When Reddit unleashed the internet on a blank canvas earlier this month, they shockingly filled it with collaborative art, rather than crudely drawn dicks. The results were so surprising, it compelled a programming student to find out the story behind the art pieces, so he found a way to preserve them all.
"When you hear that we unleashed the entire internet on a blank canvas and they can draw anything they want, you think 'oh, this can't end well,'" said Roland Rytz, a 24-year old computer science student at the Bern University of Applied Sciences. "I was really impressed by the art and the degree of collaboration between everyone."
Rytz told me he's always looking for new projects to expand his programming skills, so he built an interactive map of the canvas with annotations for each design. He calls it the r/place "atlas," and it allows users to submit backstories for each piece of art on the canvas.
He published the atlas right after r/place stopped editing, and has seen received more than 2,000 entries. It not only gives an explanation for what each image represents, but also tells the history of how parts of the canvas were disputed territory, while others demonstrated collaboration.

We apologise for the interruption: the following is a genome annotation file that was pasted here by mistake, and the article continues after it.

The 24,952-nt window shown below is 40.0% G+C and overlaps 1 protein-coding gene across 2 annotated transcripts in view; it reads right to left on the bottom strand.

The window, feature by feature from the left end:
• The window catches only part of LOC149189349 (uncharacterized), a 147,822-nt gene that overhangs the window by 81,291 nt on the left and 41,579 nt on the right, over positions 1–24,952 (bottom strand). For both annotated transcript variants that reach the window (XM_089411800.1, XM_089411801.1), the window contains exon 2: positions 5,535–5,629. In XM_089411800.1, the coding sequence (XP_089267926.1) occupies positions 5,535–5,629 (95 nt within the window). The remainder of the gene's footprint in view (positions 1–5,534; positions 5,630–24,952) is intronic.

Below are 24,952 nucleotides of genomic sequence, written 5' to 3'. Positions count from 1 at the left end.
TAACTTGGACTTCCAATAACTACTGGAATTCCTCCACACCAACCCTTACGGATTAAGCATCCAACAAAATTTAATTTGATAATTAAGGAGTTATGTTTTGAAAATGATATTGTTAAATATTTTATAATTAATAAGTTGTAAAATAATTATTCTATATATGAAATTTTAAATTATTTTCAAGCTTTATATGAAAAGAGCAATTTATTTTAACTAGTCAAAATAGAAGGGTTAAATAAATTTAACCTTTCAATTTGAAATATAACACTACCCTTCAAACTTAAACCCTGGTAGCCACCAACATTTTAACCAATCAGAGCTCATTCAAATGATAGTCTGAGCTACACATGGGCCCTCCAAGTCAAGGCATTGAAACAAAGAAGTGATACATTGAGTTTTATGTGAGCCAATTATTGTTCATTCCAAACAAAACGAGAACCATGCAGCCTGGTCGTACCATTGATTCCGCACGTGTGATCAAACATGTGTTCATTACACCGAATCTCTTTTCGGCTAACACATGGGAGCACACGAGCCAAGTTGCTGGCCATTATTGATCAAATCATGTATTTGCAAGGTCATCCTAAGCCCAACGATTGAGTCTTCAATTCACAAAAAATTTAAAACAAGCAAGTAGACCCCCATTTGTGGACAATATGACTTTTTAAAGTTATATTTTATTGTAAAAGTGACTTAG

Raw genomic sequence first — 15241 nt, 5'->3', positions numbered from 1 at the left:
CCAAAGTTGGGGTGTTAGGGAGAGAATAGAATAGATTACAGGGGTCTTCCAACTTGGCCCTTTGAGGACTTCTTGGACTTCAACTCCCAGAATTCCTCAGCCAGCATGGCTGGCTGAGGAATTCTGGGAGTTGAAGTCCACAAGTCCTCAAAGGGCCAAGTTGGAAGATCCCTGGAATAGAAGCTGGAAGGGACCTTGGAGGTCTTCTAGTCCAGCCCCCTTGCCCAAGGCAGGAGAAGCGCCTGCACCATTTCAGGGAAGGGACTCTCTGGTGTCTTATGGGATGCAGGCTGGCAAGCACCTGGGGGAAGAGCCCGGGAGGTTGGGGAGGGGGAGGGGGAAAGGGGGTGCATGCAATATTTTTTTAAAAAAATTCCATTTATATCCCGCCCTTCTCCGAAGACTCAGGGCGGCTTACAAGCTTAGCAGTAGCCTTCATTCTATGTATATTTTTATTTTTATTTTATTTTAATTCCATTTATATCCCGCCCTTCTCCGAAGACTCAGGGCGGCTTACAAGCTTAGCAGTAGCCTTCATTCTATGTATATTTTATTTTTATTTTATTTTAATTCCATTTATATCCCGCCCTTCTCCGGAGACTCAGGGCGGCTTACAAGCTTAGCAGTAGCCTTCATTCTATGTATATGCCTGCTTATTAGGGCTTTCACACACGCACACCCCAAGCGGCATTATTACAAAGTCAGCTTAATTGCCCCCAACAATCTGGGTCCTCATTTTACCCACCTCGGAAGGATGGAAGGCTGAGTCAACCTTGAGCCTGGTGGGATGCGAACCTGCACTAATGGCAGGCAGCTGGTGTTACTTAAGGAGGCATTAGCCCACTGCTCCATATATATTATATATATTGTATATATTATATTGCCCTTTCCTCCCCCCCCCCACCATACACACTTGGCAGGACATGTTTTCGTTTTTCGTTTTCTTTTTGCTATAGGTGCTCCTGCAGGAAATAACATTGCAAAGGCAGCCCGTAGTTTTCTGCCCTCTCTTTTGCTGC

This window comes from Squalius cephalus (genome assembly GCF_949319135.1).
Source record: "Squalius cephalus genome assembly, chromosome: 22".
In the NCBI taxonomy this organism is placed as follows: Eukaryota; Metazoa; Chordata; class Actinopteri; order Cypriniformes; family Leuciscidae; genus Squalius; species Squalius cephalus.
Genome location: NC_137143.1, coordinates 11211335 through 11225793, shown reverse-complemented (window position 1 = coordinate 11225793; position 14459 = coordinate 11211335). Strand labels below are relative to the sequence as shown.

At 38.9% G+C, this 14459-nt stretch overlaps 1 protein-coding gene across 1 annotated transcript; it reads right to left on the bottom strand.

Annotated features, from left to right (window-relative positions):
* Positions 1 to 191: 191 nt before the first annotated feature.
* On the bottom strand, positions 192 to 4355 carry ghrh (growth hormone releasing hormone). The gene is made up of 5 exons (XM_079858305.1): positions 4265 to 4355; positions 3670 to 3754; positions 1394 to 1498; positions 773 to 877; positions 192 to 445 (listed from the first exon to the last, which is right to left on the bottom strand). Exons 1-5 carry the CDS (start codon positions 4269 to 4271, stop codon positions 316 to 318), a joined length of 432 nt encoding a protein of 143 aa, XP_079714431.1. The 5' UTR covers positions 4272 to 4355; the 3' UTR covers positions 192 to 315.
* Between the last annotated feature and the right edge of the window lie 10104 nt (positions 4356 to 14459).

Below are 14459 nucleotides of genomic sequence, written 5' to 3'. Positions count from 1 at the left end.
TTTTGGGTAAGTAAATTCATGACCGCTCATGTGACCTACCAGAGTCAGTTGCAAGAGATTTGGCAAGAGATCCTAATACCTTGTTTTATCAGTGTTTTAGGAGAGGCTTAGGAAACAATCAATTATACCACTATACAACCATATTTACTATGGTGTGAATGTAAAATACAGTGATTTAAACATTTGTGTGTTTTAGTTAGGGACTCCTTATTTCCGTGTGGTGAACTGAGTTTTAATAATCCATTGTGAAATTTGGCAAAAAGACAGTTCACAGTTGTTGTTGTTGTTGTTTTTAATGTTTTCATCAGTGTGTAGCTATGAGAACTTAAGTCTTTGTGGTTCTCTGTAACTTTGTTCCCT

One canvas was the center of a feud between r/France and r/de over which country's flag should take up the space. Eventually, according to Rytz's atlas, the two subreddits decided to compromise, and drew the flag of the European Union, with a dove of peace in the center.
The atlas also documents the history of the "void:" black pixels that took over various parts of the canvas. In one area, the void nearly won, but was replaced by the prism from Pink Floyd's Dark Side of the Moon album before r/place ended.
Rytz said he originally would fact-check every entry, but soon got overwhelmed with the information. Fortunately, he said the tool ends up getting checked by other users, similar to Wikipedia, so any wrong information is usually corrected quickly. He told me the site has drawn half a million visitors so far.
Rytz is now working on a tool that demonstrates what people with color blindness see when looking at colored images, and a 3D imaging tool that let's you view 2D MRI brain images as interactive 3D models.
"I like to find projects that sound like fun or people can get some use out of it," Rytz said. "It's just for fun."
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